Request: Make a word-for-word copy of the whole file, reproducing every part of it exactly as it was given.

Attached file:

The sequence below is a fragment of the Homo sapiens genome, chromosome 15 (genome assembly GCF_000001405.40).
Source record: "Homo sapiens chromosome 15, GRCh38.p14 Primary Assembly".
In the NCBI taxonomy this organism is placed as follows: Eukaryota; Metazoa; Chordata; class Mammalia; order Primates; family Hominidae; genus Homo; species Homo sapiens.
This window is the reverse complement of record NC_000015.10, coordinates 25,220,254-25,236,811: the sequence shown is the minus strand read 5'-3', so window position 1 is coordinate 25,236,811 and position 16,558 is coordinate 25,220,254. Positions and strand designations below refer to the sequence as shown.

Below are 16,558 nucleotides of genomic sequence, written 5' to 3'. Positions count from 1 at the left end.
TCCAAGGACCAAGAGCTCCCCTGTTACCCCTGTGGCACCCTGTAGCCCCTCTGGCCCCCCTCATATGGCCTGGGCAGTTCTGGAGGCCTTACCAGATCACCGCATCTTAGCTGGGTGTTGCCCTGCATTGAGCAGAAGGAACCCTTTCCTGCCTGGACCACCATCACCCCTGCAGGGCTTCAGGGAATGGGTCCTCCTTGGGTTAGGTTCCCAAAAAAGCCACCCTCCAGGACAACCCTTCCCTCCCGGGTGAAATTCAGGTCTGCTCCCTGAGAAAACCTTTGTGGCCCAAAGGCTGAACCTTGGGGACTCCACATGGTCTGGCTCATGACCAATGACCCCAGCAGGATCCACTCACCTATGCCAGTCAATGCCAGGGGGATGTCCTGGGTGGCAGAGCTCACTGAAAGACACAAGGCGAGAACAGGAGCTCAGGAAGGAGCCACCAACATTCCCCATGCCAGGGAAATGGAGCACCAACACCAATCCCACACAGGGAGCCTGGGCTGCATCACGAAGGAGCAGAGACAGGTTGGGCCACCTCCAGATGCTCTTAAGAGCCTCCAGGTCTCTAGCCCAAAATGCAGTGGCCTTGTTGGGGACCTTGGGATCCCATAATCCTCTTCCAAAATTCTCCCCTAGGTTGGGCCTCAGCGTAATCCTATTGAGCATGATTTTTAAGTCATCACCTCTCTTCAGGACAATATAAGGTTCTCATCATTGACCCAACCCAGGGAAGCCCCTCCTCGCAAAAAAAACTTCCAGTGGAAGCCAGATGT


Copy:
The sequence below is a fragment of the Homo sapiens genome, chromosome 15 (genome assembly GCF_000001405.40).
Source record: "Homo sapiens chromosome 15, GRCh38.p14 Primary Assembly".
In the NCBI taxonomy this organism is placed as follows: Eukaryota; Metazoa; Chordata; class Mammalia; order Primates; family Hominidae; genus Homo; species Homo sapiens.
This window is the reverse complement of record NC_000015.10, coordinates 25,220,254-25,236,811: the sequence shown is the minus strand read 5'-3', so window position 1 is coordinate 25,236,811 and position 16,558 is coordinate 25,220,254. Positions and strand designations below refer to the sequence as shown.

Below are 16,558 nucleotides of genomic sequence, written 5' to 3'. Positions count from 1 at the left end.
TCCAAGGACCAAGAGCTCCCCTGTTACCCCTGTGGCACCCTGTAGCCCCTCTGGCCCCCCTCATATGGCCTGGGCAGTTCTGGAGGCCTTACCAGATCACCGCATCTTAGCTGGGTGTTGCCCTGCATTGAGCAGAAGGAACCCTTTCCTGCCTGGACCACCATCACCCCTGCAGGGCTTCAGGGAATGGGTCCTCCTTGGGTTAGGTTCCCAAAAAAGCCACCCTCCAGGACAACCCTTCCCTCCCGGGTGAAATTCAGGTCTGCTCCCTGAGAAAACCTTTGTGGCCCAAAGGCTGAACCTTGGGGACTCCACATGGTCTGGCTCATGACCAATGACCCCAGCAGGATCCACTCACCTATGCCAGTCAATGCCAGGGGGATGTCCTGGGTGGCAGAGCTCACTGAAAGACACAAGGCGAGAACAGGAGCTCAGGAAGGAGCCACCAACATTCCCCATGCCAGGGAAATGGAGCACCAACACCAATCCCACACAGGGAGCCTGGGCTGCATCACGAAGGAGCAGAGACAGGTTGGGCCACCTCCAGATGCTCTTAAGAGCCTCCAGGTCTCTAGCCCAAAATGCAGTGGCCTTGTTGGGGACCTTGGGATCCCATAATCCTCTTCCAAAATTCTCCCCTAGGTTGGGCCTCAGCGTAATCCTATTGAGCATGATTTTTAAGTCATCACCTCTCTTCAGGACAATATAAGGTTCTCATCATTGACCCAACCCAGGGAAGCCCCTCCTCGCAAAAAAAACTTCCAGTGGAAGCCAGATGT